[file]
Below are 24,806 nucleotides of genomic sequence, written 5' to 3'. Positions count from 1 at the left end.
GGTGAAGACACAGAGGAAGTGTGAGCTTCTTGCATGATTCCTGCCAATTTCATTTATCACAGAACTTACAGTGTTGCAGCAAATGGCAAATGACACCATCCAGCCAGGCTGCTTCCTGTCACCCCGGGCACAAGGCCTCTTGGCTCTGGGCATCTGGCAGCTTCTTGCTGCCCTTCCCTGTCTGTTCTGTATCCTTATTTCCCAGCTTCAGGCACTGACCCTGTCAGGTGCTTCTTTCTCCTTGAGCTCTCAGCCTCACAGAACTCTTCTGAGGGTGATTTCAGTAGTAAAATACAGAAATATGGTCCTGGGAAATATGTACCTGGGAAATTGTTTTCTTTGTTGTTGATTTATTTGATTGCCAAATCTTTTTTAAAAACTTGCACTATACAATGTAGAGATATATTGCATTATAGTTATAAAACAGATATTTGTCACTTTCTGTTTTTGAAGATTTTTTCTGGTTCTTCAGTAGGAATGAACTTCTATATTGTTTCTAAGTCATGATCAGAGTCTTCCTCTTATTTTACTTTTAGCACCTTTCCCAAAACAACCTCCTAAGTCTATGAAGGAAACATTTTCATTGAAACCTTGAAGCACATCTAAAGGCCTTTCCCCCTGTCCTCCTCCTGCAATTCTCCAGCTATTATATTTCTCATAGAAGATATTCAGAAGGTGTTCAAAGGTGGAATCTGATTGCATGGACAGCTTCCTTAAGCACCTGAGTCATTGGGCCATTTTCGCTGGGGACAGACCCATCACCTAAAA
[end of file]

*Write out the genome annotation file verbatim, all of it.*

Below are 24,806 nucleotides of genomic sequence, written 5' to 3'. Positions count from 1 at the left end.
GGTGAAGACACAGAGGAAGTGTGAGCTTCTTGCATGATTCCTGCCAATTTCATTTATCACAGAACTTACAGTGTTGCAGCAAATGGCAAATGACACCATCCAGCCAGGCTGCTTCCTGTCACCCCGGGCACAAGGCCTCTTGGCTCTGGGCATCTGGCAGCTTCTTGCTGCCCTTCCCTGTCTGTTCTGTATCCTTATTTCCCAGCTTCAGGCACTGACCCTGTCAGGTGCTTCTTTCTCCTTGAGCTCTCAGCCTCACAGAACTCTTCTGAGGGTGATTTCAGTAGTAAAATACAGAAATATGGTCCTGGGAAATATGTACCTGGGAAATTGTTTTCTTTGTTGTTGATTTATTTGATTGCCAAATCTTTTTTAAAAACTTGCACTATACAATGTAGAGATATATTGCATTATAGTTATAAAACAGATATTTGTCACTTTCTGTTTTTGAAGATTTTTTCTGGTTCTTCAGTAGGAATGAACTTCTATATTGTTTCTAAGTCATGATCAGAGTCTTCCTCTTATTTTACTTTTAGCACCTTTCCCAAAACAACCTCCTAAGTCTATGAAGGAAACATTTTCATTGAAACCTTGAAGCACATCTAAAGGCCTTTCCCCCTGTCCTCCTCCTGCAATTCTCCAGCTATTATATTTCTCATAGAAGATATTCAGAAGGTGTTCAAAGGTGGAATCTGATTGCATGGACAGCTTCCTTAAGCACCTGAGTCATTGGGCCATTTTCGCTGGGGACAGACCCATCACCTAAAA